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Topics - Rafiz Uddin

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English Grammar / Difference between British & American English
« on: March 25, 2019, 03:27:44 PM »
If you’re not a full time editor, you may be asking yourself what the differences between American and British English are. Well, Americans and the British clearly speak the same language, but there’s enough variation to create versions of the language with slightly different personalities and local flavor — or should that be flavour?
Accent

It’s difficult to make clear distinctions between US and UK accents when there is such a wide variety of accents within both the US and UK. A Texan and a New Yorker are both Americans, but have very different accents. The same goes for British accents in London, Manchester and Glasgow.

However, some very general distinctions can be made. Americans usually pronounce every “r” in a word, while the British tend to only pronounce the “r” when it’s the first letter of a word.
Spelling
American English    British English
color    colour
behavior    behaviour
theater    theatre
meter    metre
organize    organise
traveled    travelled

 
Vocabulary
American English    British English
apartment    flat
college    university
theater    theatre
vacation    holiday
chips    crisps
(french) fries    chips
the movies    the cinema
soda / pop / coke / soft drink    soft drink / fizzy drink
sneakers / tennis shoes    trainers
sweater    jumper
mailbox    postbox
band-aid    plaster
drugstore    chemist’s
soccer    football
cookie    biscuit

 
Grammar
Prepositions

The differences below are only a general rule. American speech has influenced Britain via pop culture, and vice versa. Therefore, some prepositional differences are not as pronounced as they once were.
American English    British English
I’m going to a party on the weekend.    I’m going to a party at the weekend.
What are you doing on Christmas?    What are you doing at Christmas?
Monday through Friday.    Monday to Friday.
It’s different from/than the others.    It’s different from/to the others.

 
Past Simple vs Present Perfect

Americans tend to use the past simple when describing something that has recently occurred, while people in the UK are more likely to use the present perfect.
American English    British English
I ate too much.    I’ve eaten too much.
I went to the store.    I’ve been to the shop.
Did you get the newspaper?    Have you got the newspaper?

 
The past participle of get

In the UK, “gotten” as the past participle of “get” is considered archaic and was abandoned long ago in favor of “got.” However, in the US people still use “gotten” as the past participle.
American English    British English
get — got — gotten    get — got — got
I haven’t gotten any news about him.    I’ve not got any news about him.

 
Collective nouns: singular or plural?

In British English, a collective noun (like committee, government, team, etc.) can be either singular or plural, but more often tends toward plural, emphasizing the members of the group. Collective nouns in the US, by comparison, are always singular, emphasizing the group as one whole entity.
American English    British English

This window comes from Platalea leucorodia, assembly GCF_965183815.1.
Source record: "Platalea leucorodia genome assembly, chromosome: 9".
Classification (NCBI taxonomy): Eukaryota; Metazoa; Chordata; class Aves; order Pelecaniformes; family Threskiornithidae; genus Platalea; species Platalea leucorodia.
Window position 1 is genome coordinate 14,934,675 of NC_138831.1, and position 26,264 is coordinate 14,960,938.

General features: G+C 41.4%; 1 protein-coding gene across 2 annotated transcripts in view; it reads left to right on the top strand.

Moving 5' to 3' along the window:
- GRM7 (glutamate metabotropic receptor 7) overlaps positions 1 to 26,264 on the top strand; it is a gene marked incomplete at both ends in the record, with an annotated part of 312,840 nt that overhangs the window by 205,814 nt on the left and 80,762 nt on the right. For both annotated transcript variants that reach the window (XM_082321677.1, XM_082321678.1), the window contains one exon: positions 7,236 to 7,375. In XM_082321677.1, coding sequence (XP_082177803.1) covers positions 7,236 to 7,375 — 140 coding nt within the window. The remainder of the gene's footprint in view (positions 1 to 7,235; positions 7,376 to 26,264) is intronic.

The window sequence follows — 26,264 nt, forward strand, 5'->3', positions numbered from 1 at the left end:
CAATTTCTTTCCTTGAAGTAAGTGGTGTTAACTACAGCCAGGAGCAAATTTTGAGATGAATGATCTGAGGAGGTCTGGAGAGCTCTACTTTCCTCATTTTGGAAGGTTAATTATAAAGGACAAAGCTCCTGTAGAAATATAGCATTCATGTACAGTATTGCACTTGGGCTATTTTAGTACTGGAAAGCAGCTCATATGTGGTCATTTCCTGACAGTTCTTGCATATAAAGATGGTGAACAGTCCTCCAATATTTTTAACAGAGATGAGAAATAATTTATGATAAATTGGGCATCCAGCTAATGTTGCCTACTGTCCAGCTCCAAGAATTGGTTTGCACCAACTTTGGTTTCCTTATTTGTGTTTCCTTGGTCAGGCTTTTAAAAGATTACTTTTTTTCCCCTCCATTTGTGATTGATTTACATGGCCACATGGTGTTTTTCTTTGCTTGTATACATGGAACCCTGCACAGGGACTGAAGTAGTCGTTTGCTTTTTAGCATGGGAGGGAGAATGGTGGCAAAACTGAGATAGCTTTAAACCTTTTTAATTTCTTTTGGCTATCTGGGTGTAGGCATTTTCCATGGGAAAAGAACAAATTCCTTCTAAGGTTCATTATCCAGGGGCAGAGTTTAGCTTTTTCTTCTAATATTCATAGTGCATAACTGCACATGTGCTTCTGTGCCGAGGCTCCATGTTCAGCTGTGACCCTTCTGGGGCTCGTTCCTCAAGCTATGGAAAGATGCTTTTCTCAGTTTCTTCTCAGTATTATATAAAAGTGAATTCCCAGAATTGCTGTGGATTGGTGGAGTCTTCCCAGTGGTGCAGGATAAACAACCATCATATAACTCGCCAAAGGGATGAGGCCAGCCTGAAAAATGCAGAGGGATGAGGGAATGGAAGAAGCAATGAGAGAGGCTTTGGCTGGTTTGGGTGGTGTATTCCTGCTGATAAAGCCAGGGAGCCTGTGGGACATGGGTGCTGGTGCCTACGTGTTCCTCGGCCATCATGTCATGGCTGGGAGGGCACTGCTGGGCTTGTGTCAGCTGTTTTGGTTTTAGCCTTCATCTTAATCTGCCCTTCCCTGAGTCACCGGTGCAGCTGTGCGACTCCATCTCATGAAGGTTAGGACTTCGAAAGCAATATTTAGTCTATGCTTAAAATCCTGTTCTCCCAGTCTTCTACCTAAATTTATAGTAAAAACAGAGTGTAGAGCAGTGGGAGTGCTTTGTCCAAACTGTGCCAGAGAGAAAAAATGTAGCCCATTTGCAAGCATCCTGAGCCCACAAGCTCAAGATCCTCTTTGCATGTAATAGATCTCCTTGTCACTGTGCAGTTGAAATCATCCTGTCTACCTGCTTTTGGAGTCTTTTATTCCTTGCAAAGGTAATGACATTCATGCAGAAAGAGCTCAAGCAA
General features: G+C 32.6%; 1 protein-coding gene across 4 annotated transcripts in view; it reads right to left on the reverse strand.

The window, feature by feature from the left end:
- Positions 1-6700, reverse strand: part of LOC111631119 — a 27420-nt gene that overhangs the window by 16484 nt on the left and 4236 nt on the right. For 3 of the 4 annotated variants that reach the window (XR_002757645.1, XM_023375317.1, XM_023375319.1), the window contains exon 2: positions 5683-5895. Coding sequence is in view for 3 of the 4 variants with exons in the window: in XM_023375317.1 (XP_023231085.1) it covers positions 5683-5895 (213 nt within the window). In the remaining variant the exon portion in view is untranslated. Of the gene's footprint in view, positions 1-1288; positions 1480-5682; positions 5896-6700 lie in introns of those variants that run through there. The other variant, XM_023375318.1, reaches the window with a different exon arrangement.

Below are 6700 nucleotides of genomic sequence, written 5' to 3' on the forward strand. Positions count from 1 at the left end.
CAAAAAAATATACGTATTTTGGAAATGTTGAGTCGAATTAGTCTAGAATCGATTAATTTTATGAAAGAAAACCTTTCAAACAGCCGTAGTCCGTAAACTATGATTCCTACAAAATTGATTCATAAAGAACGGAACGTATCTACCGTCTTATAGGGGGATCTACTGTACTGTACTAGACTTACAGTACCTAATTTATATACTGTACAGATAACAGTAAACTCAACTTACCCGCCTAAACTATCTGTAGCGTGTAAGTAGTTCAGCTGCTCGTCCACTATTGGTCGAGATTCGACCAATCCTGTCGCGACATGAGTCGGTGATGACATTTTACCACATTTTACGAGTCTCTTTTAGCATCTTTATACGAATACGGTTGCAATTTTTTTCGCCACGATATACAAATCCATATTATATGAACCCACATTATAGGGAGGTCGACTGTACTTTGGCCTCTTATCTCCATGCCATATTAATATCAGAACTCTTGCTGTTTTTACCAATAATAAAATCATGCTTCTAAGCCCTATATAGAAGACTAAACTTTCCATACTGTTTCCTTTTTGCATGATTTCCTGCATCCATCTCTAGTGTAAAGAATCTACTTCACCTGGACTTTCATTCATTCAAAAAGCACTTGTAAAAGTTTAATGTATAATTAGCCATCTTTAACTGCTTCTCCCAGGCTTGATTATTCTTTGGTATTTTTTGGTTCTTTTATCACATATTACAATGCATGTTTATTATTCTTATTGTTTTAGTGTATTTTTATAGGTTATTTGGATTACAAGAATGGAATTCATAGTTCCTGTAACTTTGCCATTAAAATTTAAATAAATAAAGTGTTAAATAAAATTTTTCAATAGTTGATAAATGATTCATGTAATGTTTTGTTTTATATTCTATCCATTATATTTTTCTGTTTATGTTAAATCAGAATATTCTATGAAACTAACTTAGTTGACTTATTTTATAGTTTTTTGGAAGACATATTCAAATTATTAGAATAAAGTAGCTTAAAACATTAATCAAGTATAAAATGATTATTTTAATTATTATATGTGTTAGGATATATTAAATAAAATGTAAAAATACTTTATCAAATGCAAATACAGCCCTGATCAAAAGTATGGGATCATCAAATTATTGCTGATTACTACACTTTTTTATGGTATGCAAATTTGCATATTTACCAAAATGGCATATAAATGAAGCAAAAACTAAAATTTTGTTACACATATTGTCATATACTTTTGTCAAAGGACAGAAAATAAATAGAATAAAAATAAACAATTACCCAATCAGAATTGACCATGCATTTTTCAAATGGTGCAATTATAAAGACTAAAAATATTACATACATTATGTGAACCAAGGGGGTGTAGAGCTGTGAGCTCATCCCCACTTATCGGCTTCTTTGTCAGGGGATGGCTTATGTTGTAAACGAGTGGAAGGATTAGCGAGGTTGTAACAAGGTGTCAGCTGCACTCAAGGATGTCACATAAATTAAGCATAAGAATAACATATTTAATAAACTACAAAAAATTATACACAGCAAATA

The government is doing everything it can during this crisis.    The government are doing everything they can during this crisis.
My team is winning.    My team are winning.
Regular or irregular verbs?

This is a subtle difference that can be easily overlooked in speech, but is much more apparent in written form. Many verbs that are irregular in the preterite in Britain (leapt, dreamt, burnt, learnt) have been made regular in America (leaped, dreamed, burned, learned).

As the most-spoken second language on the planet, English has to be flexible. After all, it’s not solely spoken in the countries we’ve detailed above. So whether you speak English like a Brit or like a ‘merkan, this should not be an obstacle when communicating with people on the opposite side of the pond, or anywhere else in the world for that matter.


This article is from: https://www.babbel.com/en/magazine/what-are-the-differences-between-american-and-british-english/

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Creative Writing / পথিক হেটে চলেছে
« on: September 24, 2018, 01:31:29 PM »
পথিক হেটে চলেছে।
পথের দুপাশে ফোটা ভাঁটফুল জিজ্ঞেস করে, জেনেছি কী যেন শিক্ষা অর্জন করেছ, ঠিক?
.
পথিক হেটে যায়।
পথের সামনে পড়ল এক কালকেউটে সাপ। পথিক হাতে লাঠি নিয়ে এগুলো।
সাপ বলে, আমি তোমায় মারতে আসিনি। জানতে চাইছি কেবল, কী শিখেছ?
পথিক লাজাওয়াব। সাপ গর্তে লুকোয়।
এরপর আবারো হেটে চলে পথিক।
উপরে আকাশ আর নিচে মাটি সমস্বরে জিজ্ঞাসে, বলো না পথিক, শিখেছ কী?
.
পথিক এবার আকাশের দিকে তাকায়। একবার খুঁজে দেখে চারপাশে। না, কেউ নেই। এবার তাকালো নিচে। পথের মাঝে মাটির স্তরে ভিন্নতা আছে। কোথাও উঁচু, নিচু কোথাও। একই মাটির কতই ধরন! উঁচু মাটি নিচু মাটির দিকে তাচ্ছিল্য করছে কিনা সে শুনছে কান পেতে। না।
আর নিচু মাটিও নিজের ব্যাপারে হীনমন্যতায় ভুগছে কিনা তাও ঠাউর করা যাচ্ছে না।
.
আচমকা আকাশ বাতাস ধ্বনিত করে পথিক ডেকে ওঠে- অতটুকু পথ হেটে আমি শিখেছি ঠকে যায় কারা- 'অপবাদদাতারা ঠকে যায়। ঠকবাজরা ঠকে যায়। নিজেকে নিয়ে বড়াইকারীরা ঠকে যায়। ঠকে যায় মিথ্যুকরা। ঠকে যায় হিংসুকরা। ঠকে যায় খায়েশের অনুসারীরা।'

3
Creative Writing / Exploring the Road Unknown
« on: September 24, 2018, 01:30:35 PM »
When the sun was playing its hottest heat-game
And the drops of sweat were blinking in my name,
I suddenly realized that the other side of this road is unknown
Nor trod I on it as before I'd trod on whatever road was shown
That bicycle was a pretty good companion
Who was nodding himself for me to ride on

And I did not wait for the reactions waiting
Who'll say what and who'll keep debating

The man from the wood said to turn to the trend
Saying it would take time for me to reach the end
He was not to be listened
Nor had I poise to intend
I worked on my pedals and I rose the gear
In a few minutes I learned the end was near

4
Applied Linguistics & ELT / Motivation in ELT
« on: September 24, 2018, 01:16:39 PM »